The Character and Fitness evaluation process is a critical part of bar admission. Prospective law students should carefully review the character and fitness requirements for the state in which they intend to practice. For a directory of state bar examiners visit the National Conference of Bar Examiners (NCBE).
Student records, including law school applications, may be reviewed by the Board of Law Examiners as part of the Character and Fitness evaluation process. Inconsistencies between the information disclosed on one’s law school application and his or her bar application may subject the applicant to further scrutiny, and require an amendment to his or her law school application. According to the Boyd School of Law Student Honor Code, students who have disciplinary or criminal problems that occur during the application process or after they begin law school have a continuous obligation to bring such problems to the attention of the Associate Dean for Student Affairs.
Once admitted to Boyd, individuals may direct other bar admission questions and concerns of a confidential nature to the Associate Dean for Student Affairs or directly to the bar authority in the state where the student expects to practice. Students are especially encouraged to seek consultation early in their law school career if they have a history of alcohol or chemical dependency, criminal matters, academic misconduct, significant mental health impairments, or other concerns that may relate to the ability to meet requirements of practice. Students should note that no single condition or incident will automatically prevent admission to the bar; rather, bar examiners encourage students to directly address and treat any condition that may lead to a conduct concern or impair an individual's ability to comply with practice standards. Some states, including Nevada, have also introduced a Conditional Admissions process, which allows a bar applicant with recent impairments to be admitted to practice under certain conditions and supervision. Evidence of current fitness and rehabilitation from past impairments are often important considerations in the Character and Fitness evaluation process. Therefore, seeking appropriate support or treatment is strongly encouraged.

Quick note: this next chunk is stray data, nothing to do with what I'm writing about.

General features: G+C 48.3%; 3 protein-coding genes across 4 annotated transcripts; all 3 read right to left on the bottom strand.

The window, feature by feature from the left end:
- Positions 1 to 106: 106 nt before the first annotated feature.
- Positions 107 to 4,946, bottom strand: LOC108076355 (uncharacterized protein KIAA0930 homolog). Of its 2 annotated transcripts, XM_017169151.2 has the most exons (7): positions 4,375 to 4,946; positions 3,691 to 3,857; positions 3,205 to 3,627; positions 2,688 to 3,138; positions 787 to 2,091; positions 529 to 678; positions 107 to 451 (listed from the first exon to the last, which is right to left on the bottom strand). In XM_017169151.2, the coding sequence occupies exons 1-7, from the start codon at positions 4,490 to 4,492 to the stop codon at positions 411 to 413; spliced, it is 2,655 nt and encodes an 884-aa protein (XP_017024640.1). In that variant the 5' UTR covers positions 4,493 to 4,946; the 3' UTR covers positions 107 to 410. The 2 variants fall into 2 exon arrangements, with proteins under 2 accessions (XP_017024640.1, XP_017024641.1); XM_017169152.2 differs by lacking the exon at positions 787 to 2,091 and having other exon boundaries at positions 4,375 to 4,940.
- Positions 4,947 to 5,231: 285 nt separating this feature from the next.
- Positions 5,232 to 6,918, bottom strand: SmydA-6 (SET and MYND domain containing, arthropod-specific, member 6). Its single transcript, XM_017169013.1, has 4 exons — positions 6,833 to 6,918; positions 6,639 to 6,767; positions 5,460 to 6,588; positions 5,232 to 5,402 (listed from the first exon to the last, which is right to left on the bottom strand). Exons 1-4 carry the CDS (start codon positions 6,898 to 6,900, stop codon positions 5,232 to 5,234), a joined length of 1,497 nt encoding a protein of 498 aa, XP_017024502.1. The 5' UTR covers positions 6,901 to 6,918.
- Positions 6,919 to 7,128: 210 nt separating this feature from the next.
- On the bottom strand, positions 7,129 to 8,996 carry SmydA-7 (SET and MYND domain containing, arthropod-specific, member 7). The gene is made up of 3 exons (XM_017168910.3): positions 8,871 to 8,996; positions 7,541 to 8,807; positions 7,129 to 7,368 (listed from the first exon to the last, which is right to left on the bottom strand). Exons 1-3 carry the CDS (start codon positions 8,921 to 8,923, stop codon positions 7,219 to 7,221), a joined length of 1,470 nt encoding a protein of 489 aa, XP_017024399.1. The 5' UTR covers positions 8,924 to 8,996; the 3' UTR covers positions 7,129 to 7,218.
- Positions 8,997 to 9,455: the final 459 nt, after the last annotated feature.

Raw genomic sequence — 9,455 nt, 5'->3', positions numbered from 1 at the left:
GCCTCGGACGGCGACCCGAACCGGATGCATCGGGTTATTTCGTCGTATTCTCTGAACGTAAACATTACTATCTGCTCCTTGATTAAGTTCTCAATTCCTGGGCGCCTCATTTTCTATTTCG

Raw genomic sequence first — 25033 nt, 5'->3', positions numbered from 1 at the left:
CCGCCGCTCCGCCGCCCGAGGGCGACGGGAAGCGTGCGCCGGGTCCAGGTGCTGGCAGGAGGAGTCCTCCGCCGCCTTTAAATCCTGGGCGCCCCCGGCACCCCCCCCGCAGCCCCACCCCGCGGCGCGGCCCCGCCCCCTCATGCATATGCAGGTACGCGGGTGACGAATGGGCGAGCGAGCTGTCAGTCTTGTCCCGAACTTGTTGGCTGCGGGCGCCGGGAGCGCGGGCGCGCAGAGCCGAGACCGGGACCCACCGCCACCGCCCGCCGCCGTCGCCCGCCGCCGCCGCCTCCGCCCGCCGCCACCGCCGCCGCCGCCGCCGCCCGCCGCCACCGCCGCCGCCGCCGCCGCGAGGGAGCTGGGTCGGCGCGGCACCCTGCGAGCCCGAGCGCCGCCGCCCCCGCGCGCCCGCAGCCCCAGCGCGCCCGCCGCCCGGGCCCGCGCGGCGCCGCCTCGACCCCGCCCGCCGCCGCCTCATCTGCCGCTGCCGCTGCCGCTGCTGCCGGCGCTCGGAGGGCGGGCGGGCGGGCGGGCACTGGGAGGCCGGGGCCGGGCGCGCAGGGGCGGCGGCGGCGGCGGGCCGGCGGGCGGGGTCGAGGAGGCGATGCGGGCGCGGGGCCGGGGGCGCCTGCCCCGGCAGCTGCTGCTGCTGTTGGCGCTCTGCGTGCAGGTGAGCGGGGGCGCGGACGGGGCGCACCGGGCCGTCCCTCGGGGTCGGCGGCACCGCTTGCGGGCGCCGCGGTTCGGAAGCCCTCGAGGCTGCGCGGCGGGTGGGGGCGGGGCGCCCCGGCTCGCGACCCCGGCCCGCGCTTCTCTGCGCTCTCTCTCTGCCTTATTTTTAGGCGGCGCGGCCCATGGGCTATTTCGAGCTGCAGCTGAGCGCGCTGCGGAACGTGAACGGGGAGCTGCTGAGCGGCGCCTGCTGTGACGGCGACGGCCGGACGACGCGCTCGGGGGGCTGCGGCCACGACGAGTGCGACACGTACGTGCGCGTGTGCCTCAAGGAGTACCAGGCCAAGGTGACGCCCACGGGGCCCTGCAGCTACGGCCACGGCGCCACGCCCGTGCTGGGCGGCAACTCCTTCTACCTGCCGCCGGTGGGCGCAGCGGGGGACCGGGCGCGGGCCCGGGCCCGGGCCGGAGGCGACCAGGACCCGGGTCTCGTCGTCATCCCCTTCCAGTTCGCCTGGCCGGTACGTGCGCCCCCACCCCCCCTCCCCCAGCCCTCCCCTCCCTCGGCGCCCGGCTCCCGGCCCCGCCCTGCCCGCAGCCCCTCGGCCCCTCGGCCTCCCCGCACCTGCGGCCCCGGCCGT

For information regarding the rules regulating the practice of law in Nevada, please visit the State Bar of Nevada's Admission Requirements. The following is a sample of a Nevada Bar character and fitness question asked in recent years:
Have you ever been arrested, cited, indicted or tried for or convicted of any criminal charges including juvenile matters or moving traffic violations? If yes, for each such charge, including moving traffic violations(s), (regardless of the disposition of the charge), attach a statement specifying in detail; (a) the date the charge was made; (b) a description of the charge; (c) the name, address and telephone number of each person or entity initiating or bringing the charge; (d) the name, address and telephone number of each attorney you retained to assist you in defending the charge, if any; (e) the reason why the charges were brought against you; and (f) the disposition of the charge. Additionally, for each such charge (with the exception of minor traffic violations not involving drugs or alcohol) you must attach copies of the docket sheet(s) the charging documents (i.e. criminal information of indictment, police records, etc…) as well as the judgment of conviction, the presentence investigation report (if applicable) and any other relevant pleadings.